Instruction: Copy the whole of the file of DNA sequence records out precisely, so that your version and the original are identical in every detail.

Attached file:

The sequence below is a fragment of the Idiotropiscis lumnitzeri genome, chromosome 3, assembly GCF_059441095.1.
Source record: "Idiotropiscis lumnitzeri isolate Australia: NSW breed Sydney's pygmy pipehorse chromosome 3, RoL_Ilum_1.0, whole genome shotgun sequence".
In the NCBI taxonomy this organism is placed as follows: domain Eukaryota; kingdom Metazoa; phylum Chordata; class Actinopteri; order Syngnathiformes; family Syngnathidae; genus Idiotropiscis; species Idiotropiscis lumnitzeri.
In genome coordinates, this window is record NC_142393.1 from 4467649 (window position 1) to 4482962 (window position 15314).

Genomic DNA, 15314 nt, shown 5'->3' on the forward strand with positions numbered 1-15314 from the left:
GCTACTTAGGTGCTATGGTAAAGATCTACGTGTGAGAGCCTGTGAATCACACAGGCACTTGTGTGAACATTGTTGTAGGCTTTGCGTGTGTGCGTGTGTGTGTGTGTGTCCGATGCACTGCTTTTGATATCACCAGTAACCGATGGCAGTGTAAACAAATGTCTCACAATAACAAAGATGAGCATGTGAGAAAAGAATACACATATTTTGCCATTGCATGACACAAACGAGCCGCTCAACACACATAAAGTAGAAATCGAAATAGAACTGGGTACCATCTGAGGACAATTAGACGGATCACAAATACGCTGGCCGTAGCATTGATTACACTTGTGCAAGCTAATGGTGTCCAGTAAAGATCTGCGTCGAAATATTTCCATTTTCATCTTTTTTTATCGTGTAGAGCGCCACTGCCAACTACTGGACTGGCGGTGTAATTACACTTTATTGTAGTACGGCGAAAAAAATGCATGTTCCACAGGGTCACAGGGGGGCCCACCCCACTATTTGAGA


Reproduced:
The sequence below is a fragment of the Idiotropiscis lumnitzeri genome, chromosome 3, assembly GCF_059441095.1.
Source record: "Idiotropiscis lumnitzeri isolate Australia: NSW breed Sydney's pygmy pipehorse chromosome 3, RoL_Ilum_1.0, whole genome shotgun sequence".
In the NCBI taxonomy this organism is placed as follows: domain Eukaryota; kingdom Metazoa; phylum Chordata; class Actinopteri; order Syngnathiformes; family Syngnathidae; genus Idiotropiscis; species Idiotropiscis lumnitzeri.
In genome coordinates, this window is record NC_142393.1 from 4467649 (window position 1) to 4482962 (window position 15314).

Genomic DNA, 15314 nt, shown 5'->3' on the forward strand with positions numbered 1-15314 from the left:
GCTACTTAGGTGCTATGGTAAAGATCTACGTGTGAGAGCCTGTGAATCACACAGGCACTTGTGTGAACATTGTTGTAGGCTTTGCGTGTGTGCGTGTGTGTGTGTGTGTCCGATGCACTGCTTTTGATATCACCAGTAACCGATGGCAGTGTAAACAAATGTCTCACAATAACAAAGATGAGCATGTGAGAAAAGAATACACATATTTTGCCATTGCATGACACAAACGAGCCGCTCAACACACATAAAGTAGAAATCGAAATAGAACTGGGTACCATCTGAGGACAATTAGACGGATCACAAATACGCTGGCCGTAGCATTGATTACACTTGTGCAAGCTAATGGTGTCCAGTAAAGATCTGCGTCGAAATATTTCCATTTTCATCTTTTTTTATCGTGTAGAGCGCCACTGCCAACTACTGGACTGGCGGTGTAATTACACTTTATTGTAGTACGGCGAAAAAAATGCATGTTCCACAGGGTCACAGGGGGGCCCACCCCACTATTTGAGA